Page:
When Denver band Nathaniel Rateliff and the Night Sweats took the stage in front of a packed hometown crowd on July 24, 2015, it wasn’t at an auditorium or at a bar. Instead they performed in a backyard on a deck that Rateliff helped build by hand.
“There’s no advanced technology,” the frontman said. “It’s like a rat’s nest of cables.”
The band took the gig because of the intimate setting, Rateliff said. But the setup brought certain challenges. Like when someone tripped over one of those cables and cut the power during the group’s new single, “S.O.B.” But the crowd carried the tune, singing the melody until the lights and the speakers turned back on and Rateliff picked up right where he left off.
It was a different story 12 days later, when Nathaniel Rateliff and the Night Sweats performed the same song on The Tonight Show with Jimmy Fallon. The band appeared on the late-night television program in anticipation of its debut album, which is out today. The performance left Fallon giddy. And it earned the musicians a standing ovation from the studio audience.
“It’s a big deal because things changed right after that happened, and it’s going to make a difference in our families’ lives and that kind of stuff,” Rateliff said. “But I don’t want it to get too loaded.”
Rateliff has made rock and folk music in Denver for years. But he’s now finding international attention. Although it’s not for his folk music. It’s for a new soul sound that’s steeped in the artist’s working class background.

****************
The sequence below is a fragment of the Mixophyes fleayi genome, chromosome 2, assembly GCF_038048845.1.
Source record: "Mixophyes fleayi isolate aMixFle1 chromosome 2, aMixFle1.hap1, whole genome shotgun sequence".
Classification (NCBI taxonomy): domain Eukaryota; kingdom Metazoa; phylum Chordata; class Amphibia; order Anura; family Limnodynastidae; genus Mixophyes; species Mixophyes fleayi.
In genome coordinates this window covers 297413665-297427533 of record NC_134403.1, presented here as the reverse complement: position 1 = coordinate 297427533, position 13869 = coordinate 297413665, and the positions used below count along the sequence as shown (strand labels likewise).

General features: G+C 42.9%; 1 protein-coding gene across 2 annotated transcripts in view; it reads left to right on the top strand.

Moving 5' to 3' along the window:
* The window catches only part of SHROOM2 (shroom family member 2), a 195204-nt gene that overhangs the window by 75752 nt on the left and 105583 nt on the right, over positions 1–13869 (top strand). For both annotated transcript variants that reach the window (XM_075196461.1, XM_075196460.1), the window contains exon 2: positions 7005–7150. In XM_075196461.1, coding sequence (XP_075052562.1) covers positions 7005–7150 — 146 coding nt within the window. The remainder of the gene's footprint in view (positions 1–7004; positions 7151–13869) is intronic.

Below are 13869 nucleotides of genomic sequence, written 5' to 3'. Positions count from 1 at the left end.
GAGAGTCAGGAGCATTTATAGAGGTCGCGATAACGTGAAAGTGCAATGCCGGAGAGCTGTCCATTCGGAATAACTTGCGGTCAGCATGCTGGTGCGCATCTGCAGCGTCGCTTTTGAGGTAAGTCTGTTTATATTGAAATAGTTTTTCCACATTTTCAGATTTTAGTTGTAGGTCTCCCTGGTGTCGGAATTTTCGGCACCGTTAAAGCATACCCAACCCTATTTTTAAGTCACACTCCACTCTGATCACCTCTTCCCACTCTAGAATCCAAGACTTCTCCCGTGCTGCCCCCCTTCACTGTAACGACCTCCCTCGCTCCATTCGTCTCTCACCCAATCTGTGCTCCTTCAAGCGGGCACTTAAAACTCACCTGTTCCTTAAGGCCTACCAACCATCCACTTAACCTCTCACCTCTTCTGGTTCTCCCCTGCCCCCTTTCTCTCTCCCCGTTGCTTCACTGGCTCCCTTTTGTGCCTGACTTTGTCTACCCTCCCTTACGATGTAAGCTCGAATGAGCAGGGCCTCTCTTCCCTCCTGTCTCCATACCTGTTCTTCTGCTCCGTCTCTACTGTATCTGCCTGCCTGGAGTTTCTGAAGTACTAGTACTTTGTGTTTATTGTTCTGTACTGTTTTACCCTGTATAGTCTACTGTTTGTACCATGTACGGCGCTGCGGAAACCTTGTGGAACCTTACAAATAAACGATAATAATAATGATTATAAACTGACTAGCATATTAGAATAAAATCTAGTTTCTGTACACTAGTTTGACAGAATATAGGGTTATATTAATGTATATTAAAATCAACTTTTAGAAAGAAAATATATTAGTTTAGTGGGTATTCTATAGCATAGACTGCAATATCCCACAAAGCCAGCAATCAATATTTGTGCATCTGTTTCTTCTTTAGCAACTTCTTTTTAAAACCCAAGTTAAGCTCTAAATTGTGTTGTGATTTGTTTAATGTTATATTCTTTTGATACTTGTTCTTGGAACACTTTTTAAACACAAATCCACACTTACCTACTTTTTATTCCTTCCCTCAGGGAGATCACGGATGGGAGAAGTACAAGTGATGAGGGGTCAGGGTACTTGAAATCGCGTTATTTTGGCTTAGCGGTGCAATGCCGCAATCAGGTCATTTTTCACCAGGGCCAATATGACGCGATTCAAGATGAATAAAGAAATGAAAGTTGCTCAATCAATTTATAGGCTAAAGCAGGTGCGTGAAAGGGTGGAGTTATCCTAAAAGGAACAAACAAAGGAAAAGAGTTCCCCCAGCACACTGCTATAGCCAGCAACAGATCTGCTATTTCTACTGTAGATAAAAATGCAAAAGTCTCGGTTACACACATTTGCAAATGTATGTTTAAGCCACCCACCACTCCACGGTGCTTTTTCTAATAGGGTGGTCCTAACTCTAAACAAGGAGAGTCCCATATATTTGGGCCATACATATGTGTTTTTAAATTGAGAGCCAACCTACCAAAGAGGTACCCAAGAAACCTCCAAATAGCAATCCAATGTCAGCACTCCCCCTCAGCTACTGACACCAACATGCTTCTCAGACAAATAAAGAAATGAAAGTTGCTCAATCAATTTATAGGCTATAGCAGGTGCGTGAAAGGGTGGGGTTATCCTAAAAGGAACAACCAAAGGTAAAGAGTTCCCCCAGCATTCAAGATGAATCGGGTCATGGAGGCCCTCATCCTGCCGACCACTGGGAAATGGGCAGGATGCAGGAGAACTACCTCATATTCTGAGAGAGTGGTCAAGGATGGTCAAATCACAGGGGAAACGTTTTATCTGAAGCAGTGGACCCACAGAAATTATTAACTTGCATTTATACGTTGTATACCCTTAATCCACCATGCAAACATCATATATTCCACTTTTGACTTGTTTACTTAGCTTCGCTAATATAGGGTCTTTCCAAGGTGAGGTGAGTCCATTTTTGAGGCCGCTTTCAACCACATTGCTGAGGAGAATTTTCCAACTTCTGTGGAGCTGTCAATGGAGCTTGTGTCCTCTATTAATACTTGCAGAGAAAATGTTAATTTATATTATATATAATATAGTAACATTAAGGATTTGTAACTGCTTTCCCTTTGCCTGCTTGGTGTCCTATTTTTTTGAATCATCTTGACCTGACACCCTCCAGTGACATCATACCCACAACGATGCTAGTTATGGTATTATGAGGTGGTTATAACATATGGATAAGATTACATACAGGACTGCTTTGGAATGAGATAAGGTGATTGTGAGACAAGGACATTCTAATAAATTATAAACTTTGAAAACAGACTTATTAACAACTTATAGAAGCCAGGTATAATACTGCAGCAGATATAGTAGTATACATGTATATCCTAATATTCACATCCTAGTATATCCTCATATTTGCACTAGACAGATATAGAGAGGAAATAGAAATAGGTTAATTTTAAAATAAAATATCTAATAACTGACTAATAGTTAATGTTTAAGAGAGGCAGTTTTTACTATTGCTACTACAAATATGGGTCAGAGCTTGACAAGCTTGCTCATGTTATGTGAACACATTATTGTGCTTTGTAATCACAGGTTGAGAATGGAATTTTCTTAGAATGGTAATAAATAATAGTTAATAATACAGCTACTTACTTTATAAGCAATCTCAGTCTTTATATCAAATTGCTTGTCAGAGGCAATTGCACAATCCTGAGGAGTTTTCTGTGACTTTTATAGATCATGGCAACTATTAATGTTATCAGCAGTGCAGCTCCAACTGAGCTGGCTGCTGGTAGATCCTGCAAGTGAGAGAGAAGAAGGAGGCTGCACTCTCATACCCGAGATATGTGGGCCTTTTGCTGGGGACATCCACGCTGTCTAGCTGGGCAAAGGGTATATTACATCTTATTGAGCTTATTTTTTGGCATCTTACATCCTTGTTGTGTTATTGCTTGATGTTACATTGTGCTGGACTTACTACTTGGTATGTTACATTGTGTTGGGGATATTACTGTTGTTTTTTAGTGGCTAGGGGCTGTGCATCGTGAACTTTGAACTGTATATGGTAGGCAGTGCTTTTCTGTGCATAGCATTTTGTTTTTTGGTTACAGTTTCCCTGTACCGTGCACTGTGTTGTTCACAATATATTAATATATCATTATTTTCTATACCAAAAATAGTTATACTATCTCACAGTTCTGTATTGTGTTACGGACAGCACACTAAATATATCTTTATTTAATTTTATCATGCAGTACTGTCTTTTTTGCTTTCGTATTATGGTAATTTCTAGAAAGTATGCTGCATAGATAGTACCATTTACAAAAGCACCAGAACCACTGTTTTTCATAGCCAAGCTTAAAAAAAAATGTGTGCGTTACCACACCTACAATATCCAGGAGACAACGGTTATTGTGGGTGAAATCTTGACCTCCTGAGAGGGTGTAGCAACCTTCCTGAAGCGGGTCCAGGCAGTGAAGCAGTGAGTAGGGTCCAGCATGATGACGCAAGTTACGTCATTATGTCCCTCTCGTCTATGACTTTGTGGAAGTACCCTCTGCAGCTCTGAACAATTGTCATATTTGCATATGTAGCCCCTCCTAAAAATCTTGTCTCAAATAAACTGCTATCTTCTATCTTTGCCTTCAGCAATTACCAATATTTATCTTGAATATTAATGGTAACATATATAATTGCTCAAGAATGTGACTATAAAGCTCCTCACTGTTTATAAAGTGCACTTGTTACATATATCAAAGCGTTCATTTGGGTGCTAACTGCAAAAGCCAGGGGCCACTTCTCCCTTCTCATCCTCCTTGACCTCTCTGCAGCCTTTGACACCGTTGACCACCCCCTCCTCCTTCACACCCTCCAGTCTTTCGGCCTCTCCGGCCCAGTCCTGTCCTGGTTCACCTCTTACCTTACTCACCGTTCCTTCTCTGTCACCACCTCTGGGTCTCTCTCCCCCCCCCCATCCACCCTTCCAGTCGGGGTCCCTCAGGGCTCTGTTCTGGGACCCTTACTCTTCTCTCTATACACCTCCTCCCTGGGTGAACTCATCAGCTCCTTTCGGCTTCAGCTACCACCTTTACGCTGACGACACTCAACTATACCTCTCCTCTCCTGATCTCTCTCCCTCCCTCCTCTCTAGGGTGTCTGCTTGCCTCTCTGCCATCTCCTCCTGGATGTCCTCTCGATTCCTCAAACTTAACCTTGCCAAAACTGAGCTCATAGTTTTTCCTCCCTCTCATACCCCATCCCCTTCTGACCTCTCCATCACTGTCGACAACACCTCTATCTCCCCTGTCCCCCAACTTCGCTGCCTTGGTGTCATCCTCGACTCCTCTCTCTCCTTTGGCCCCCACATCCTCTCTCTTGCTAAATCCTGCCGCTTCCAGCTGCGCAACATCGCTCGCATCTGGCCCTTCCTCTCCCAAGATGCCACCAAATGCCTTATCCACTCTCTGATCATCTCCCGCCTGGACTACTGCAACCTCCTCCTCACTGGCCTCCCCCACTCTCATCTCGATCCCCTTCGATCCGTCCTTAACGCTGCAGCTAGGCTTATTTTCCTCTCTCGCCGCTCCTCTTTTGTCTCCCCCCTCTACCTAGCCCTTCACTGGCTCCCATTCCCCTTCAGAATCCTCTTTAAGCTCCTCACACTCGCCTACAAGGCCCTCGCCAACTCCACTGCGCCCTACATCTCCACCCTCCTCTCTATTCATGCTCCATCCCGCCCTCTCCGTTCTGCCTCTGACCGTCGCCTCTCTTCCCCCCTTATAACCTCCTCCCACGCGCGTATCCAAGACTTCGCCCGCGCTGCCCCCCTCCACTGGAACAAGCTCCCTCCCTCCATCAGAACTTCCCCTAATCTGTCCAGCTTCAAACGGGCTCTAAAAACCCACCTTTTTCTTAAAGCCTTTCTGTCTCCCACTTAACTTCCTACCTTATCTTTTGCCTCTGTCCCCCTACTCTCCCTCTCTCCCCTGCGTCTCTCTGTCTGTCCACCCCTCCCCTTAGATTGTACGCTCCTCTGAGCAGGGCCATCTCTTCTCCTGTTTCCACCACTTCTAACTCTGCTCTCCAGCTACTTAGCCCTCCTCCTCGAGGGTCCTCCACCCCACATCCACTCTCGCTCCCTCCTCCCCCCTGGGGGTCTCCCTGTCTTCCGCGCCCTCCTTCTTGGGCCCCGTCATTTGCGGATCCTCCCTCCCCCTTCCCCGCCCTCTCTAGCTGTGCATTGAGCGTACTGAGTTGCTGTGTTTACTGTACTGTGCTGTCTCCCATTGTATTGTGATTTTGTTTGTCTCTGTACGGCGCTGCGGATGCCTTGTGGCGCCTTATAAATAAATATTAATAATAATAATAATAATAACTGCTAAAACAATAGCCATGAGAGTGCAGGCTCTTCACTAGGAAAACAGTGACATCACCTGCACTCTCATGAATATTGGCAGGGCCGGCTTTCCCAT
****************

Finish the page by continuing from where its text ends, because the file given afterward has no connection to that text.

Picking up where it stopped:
Growing Up In A Musical Household
Rateliff grew up in the small, rural town of Hermann, Missouri. His parents often performed and listened to music around the house. Rateliff took up drums when he was 7 and then joined his family in the church band.
One day Rateliff’s father, Bud, ran late to mass. His mom, who was the worship leader, decided to start the service without her husband.
“Midway through, the phone kept ringing in the church office and so finally the deacon came out,” Rateliff said.
“The pastor went back and then just stopped everything. He’s like, ‘We need to go to the hospital, Bud’s been in an accident.’”
Rateliff’s father died in a car crash on his way to church. Rateliff was 13. His dad left behind a lot of music, including records and a suitcase full of harmonicas.
“It was like the piece of him that he left to me,” Rateliff said.
Rateliff’s mom taught him some basic chords on the guitar. He practiced by playing along to some of his dad’s old albums by artists like Muddy Waters and the Allman Brothers. Eventually, Rateliff started his own band with his friend Joseph Pope III.
The teenagers worked at a restaurant together and often closed the shop at night. But before leaving, they’d play music in the back.
“He played a song for me on the guitar one night, and I really felt a shift in my life at that point,” Pope, who played trumpet in his high school band, said. “I felt like I knew what I wanted to do. I knew that this guy had some incredible talent and that he needed somebody to be by his side to help him out.”
At age 18, Rateliff moved with Pope to Denver.
From Worldwide Tours To Rejection
Rateliff and Pope first generated buzz with a rock band called Born in the Flood. But in 2009, they switched gears and dedicated themselves to making folk music. Rateliff says that's because he likes the lyricism and melancholy mood of artists like Townes Van Zandt and Leonard Cohen.
“I like the response of an audience that people are just sitting and listening and quiet, and I didn’t have to like yell or get anybody’s attention,” Rateliff said.